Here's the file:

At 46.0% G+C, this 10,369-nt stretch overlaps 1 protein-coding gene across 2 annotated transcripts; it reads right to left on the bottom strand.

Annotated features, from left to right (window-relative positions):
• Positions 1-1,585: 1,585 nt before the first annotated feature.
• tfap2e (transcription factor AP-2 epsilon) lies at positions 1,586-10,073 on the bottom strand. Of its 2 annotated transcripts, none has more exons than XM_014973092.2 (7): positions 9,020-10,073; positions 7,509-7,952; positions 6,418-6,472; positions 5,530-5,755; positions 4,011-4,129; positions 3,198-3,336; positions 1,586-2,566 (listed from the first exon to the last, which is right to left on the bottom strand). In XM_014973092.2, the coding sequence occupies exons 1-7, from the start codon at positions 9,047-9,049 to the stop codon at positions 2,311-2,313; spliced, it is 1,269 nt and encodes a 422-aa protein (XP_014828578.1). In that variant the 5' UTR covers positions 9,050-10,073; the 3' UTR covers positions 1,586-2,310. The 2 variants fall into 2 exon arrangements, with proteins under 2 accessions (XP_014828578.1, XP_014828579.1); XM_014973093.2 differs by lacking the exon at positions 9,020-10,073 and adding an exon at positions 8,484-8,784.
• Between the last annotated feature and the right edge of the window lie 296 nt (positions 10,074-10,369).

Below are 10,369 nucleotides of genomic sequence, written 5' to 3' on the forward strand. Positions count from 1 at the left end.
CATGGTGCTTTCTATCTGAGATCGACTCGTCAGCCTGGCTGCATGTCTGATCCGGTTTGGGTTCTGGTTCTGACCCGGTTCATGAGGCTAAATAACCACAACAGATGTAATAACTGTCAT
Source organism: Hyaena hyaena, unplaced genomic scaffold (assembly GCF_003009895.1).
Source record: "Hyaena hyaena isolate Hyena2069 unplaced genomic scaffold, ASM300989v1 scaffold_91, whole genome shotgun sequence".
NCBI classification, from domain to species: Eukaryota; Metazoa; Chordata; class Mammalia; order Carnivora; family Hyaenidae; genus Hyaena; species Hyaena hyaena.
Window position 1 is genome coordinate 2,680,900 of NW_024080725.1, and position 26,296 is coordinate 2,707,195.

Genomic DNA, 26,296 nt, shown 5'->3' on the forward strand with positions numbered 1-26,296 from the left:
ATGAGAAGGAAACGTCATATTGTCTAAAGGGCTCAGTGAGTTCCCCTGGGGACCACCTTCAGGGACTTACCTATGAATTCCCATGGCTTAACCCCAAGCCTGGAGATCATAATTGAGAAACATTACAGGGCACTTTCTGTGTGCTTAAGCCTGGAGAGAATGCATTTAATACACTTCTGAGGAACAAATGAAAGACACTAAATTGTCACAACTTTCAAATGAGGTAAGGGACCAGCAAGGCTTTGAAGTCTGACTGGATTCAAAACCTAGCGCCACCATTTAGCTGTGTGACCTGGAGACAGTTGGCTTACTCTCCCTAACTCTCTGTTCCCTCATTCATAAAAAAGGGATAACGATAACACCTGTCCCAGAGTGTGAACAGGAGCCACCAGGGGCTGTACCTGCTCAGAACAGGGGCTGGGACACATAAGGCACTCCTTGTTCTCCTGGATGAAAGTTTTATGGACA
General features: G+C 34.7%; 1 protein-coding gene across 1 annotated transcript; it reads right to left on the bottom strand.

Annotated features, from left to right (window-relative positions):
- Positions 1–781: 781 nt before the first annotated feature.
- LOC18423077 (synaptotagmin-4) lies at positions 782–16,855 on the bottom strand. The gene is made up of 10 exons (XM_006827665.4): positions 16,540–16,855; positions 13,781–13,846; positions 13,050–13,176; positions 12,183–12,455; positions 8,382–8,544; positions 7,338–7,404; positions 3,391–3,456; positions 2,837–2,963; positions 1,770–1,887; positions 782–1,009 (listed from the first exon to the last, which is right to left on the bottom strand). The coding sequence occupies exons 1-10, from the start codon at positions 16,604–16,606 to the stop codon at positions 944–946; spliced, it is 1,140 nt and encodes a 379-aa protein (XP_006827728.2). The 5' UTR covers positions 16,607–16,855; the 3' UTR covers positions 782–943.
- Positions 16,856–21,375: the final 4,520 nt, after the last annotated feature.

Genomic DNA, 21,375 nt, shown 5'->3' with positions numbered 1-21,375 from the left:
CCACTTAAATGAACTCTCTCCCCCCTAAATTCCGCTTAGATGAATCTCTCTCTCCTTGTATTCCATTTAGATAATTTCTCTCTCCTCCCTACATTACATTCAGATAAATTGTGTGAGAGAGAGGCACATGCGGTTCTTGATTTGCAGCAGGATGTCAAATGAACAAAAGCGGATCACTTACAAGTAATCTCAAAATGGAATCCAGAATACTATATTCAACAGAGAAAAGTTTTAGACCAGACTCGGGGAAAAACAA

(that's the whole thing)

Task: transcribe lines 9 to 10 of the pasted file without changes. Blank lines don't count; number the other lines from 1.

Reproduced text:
Source record: "Hyaena hyaena isolate Hyena2069 unplaced genomic scaffold, ASM300989v1 scaffold_91, whole genome shotgun sequence".
NCBI classification, from domain to species: Eukaryota; Metazoa; Chordata; class Mammalia; order Carnivora; family Hyaenidae; genus Hyaena; species Hyaena hyaena.